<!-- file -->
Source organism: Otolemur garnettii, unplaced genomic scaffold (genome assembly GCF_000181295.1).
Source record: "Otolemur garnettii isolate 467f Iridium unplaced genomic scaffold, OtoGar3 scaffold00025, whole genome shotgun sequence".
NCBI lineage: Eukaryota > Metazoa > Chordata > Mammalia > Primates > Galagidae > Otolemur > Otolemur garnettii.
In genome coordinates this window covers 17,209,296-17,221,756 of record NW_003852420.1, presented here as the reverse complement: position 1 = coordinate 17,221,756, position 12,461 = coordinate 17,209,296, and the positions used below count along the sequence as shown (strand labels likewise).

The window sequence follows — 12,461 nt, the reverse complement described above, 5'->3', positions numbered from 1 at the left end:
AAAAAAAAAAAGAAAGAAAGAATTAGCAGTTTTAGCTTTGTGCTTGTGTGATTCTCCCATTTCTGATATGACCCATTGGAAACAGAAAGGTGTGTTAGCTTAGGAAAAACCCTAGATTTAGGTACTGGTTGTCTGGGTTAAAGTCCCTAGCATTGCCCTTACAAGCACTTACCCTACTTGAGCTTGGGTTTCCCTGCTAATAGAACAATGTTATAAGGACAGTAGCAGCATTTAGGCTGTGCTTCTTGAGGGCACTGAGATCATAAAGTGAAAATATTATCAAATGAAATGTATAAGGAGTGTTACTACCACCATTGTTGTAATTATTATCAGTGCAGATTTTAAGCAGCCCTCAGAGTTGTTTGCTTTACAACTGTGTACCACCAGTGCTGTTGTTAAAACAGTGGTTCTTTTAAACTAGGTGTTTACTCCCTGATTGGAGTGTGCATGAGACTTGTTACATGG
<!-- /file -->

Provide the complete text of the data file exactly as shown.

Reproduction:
Source organism: Otolemur garnettii, unplaced genomic scaffold (genome assembly GCF_000181295.1).
Source record: "Otolemur garnettii isolate 467f Iridium unplaced genomic scaffold, OtoGar3 scaffold00025, whole genome shotgun sequence".
NCBI lineage: Eukaryota > Metazoa > Chordata > Mammalia > Primates > Galagidae > Otolemur > Otolemur garnettii.
In genome coordinates this window covers 17,209,296-17,221,756 of record NW_003852420.1, presented here as the reverse complement: position 1 = coordinate 17,221,756, position 12,461 = coordinate 17,209,296, and the positions used below count along the sequence as shown (strand labels likewise).

The window sequence follows — 12,461 nt, the reverse complement described above, 5'->3', positions numbered from 1 at the left end:
AAAAAAAAAAAGAAAGAAAGAATTAGCAGTTTTAGCTTTGTGCTTGTGTGATTCTCCCATTTCTGATATGACCCATTGGAAACAGAAAGGTGTGTTAGCTTAGGAAAAACCCTAGATTTAGGTACTGGTTGTCTGGGTTAAAGTCCCTAGCATTGCCCTTACAAGCACTTACCCTACTTGAGCTTGGGTTTCCCTGCTAATAGAACAATGTTATAAGGACAGTAGCAGCATTTAGGCTGTGCTTCTTGAGGGCACTGAGATCATAAAGTGAAAATATTATCAAATGAAATGTATAAGGAGTGTTACTACCACCATTGTTGTAATTATTATCAGTGCAGATTTTAAGCAGCCCTCAGAGTTGTTTGCTTTACAACTGTGTACCACCAGTGCTGTTGTTAAAACAGTGGTTCTTTTAAACTAGGTGTTTACTCCCTGATTGGAGTGTGCATGAGACTTGTTACATGG